April 14

Dr. Randy Lowry, president of Lipscomb University, is one of the nation’s leading experts on Conflict Mediation. I have used a chart he developed on several occasions in discussing conflict in relationships, including in last Sunday morning’s sermon. On the chart he has two axis that form the graph. A left, vertical axis represents the “Issue,” while the bottom, horizontal axis marks the “Relationship.”

Imagining a scale of one to ten for each of these two axis, and you end up with the coordinates at each of five points that represent five different strategies in dealing with conflict. Deciding which tactic to take depends on the value placed upon the issue versus the relationship.

  • If neither is important, then you can simply avoid the conflict altogether. Both issue and relationship on the scale are at 0. Such as when you allow someone to go on their merry way after they have pulled out in front of you on the highway. You don’t know them, so the relationship doesn’t matter. And the issue (even though you have been wronged) does not warrant risking your life or the lives of others to prove your point. Overemphasizing the issue here is called Road Rage and calls for professional help. Jesus did this at times when he just walked through crowds who either wanted to make him king or wanted to stone him to death.
  • If a compromise can be worked out, then both issue and relationship are at a 5. Compromise by its very definition means no one gets everything they wanted but they come up with something that’s acceptable to both. The compromise in Acts 15 offered by James at the “Jerusalem Conference” is a Biblical example.
  • Sometimes both issue and relationship are crucial, and so the rating is 10/10. That’s when a collaborative solution must be discovered. This typically is very creative, and may take some imagination or “thinking outside the box” to come up with. Biblical examples are when the Apostles in Acts 6, instead of doing it themselves and taking their time and energy away from other responsibilities, told the Jerusalem church to select seven spiritual servants who could be trusted with the responsibilities of taking care of some of the widows that had been neglected. Jesus Himself did this in John 8 when He challenged the Jewish leaders who had brought the woman caught in adultery to test Him. He called on anyone who had never sinned to cast the first stone. In this way, He was faithful to the Law and to Biblical morality (the “issue”), but also valued the “relationship” He sought to cultivate with the woman.
  • If the relationship is at a 10 and is much more important than the issue, which is at 0, then you accommodate. You acquiesce on the issue, because you do not want to threaten the relationship. A Biblical example is when Paul had Timothy circumcised in Acts 16, or when Paul took part in the vow of some Jewish men in Jerusalem in Acts 21. Sometimes this is the right thing to do. We must choose our battles, and not all the issues are worth fighting over. This seems to be the most popular strategy for many voices in our society today.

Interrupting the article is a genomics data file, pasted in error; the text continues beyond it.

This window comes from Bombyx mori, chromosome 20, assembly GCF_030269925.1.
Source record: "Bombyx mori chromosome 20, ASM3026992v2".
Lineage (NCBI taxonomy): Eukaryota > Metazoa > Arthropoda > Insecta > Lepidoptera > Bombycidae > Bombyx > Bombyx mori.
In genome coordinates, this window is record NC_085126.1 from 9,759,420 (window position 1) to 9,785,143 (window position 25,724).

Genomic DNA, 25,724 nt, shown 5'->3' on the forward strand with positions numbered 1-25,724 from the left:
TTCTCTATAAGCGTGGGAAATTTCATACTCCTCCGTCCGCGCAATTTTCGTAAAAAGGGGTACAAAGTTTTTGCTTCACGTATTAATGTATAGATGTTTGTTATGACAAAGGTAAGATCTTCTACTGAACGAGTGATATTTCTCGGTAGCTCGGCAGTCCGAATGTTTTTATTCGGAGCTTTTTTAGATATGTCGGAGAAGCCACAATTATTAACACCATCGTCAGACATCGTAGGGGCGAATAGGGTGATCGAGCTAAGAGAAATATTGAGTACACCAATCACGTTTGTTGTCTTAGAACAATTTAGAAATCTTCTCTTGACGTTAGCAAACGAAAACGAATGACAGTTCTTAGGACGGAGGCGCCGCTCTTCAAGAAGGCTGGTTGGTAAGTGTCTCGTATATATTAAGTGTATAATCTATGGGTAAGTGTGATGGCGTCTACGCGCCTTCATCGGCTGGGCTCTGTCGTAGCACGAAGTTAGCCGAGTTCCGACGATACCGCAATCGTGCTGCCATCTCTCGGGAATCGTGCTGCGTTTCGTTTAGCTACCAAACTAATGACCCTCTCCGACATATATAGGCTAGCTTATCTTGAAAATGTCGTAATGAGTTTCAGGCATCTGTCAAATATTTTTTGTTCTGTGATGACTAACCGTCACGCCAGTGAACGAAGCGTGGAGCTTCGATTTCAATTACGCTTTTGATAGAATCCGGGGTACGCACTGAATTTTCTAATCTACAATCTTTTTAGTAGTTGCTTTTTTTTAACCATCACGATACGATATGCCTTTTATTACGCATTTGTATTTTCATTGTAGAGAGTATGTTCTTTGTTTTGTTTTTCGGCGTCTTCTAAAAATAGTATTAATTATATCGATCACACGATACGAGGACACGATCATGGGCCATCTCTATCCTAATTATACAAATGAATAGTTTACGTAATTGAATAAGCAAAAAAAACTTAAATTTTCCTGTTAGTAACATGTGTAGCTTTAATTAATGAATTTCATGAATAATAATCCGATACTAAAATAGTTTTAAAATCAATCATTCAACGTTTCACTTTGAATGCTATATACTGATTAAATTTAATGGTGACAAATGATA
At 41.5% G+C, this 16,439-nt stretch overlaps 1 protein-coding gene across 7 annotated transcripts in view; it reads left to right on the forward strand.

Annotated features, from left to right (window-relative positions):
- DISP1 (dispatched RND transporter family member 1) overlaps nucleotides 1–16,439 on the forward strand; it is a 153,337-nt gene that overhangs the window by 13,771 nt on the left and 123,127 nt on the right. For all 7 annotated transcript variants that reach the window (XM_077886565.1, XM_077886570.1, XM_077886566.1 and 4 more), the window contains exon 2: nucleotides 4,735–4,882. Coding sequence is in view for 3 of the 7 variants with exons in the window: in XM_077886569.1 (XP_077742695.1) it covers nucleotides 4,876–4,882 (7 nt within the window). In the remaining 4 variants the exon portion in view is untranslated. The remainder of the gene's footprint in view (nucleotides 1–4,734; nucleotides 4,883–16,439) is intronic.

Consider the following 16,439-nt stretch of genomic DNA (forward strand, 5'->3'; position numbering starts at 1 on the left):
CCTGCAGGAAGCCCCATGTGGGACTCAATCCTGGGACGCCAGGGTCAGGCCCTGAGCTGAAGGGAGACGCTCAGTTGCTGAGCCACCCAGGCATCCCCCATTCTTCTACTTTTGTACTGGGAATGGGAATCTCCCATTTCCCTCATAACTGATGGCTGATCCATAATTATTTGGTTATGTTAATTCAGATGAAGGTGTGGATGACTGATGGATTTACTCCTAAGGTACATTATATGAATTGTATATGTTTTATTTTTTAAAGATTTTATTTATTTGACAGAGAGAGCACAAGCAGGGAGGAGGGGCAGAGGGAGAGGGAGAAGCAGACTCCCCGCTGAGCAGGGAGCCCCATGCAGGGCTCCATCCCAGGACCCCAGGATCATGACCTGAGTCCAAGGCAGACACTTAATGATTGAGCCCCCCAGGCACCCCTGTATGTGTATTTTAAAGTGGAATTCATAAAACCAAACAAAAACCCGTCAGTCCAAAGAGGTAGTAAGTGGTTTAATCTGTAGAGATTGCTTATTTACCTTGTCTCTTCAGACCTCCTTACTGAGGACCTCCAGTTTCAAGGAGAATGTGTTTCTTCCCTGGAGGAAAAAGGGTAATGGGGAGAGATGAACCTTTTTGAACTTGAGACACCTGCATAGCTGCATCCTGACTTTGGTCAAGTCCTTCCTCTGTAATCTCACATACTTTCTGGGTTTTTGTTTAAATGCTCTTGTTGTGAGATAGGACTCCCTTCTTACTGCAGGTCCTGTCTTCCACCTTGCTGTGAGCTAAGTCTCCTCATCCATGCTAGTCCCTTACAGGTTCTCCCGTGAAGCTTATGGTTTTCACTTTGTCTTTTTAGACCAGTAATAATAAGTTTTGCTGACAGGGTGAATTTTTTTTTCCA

• However, there are times when the issue was so important that rather than budging on what was right and true, the relationship was put in jeopardy, and you confront the wrong. And yes, there are Biblical examples of even this. Jesus and early church leaders at times confronted others because of their sin, when the issue was of such importance that He was willing to risk losing the relationship rather than bend on the issue. Paul brought uncircumcised Titus with him to Jerusalem for a discussion about whether Gentile converts must follow the Law of Moses, because he could not bend on the truth of the gospel. Jesus drove the rich young ruler off by confronting him in the one area where he had placed something before God: material possessions. And even the woman in John 8 was told, after Jesus saved her from her Jewish accusers, saying, “Go now and leave your life of sin.” (John 8:11) This is where our society seems unwilling to go. Yet if we are to be faithful to our Lord, we must be faithful to His Word and His will. Yes, a part of that is loving others, the second greatest commandment. But let’s not sacrifice the first one—loving God—for the sake of the second one! When we do this, we are actually not loving others, but are approving of actions in their lives that separate them from their Creator and Savior, actions God calls sin.

Paul puts it succinctly in Ephesians 4:15 when he calls us to commit to “speaking the truth in love.” Christian unity and faithfulness demand all three.

Bill Allen

Dr. Bill Allen preached at South Fork from 2005 to 2015. He received a Bachelors degree in Bible from Oklahoma Christian in 1978, a Masters in Bible from Abilene Christian (ACU) in 1988, and a Doctor of Ministry from ACU in 1992. He now preaches at the West Erwin Church of Christ in Tyler, Texas.

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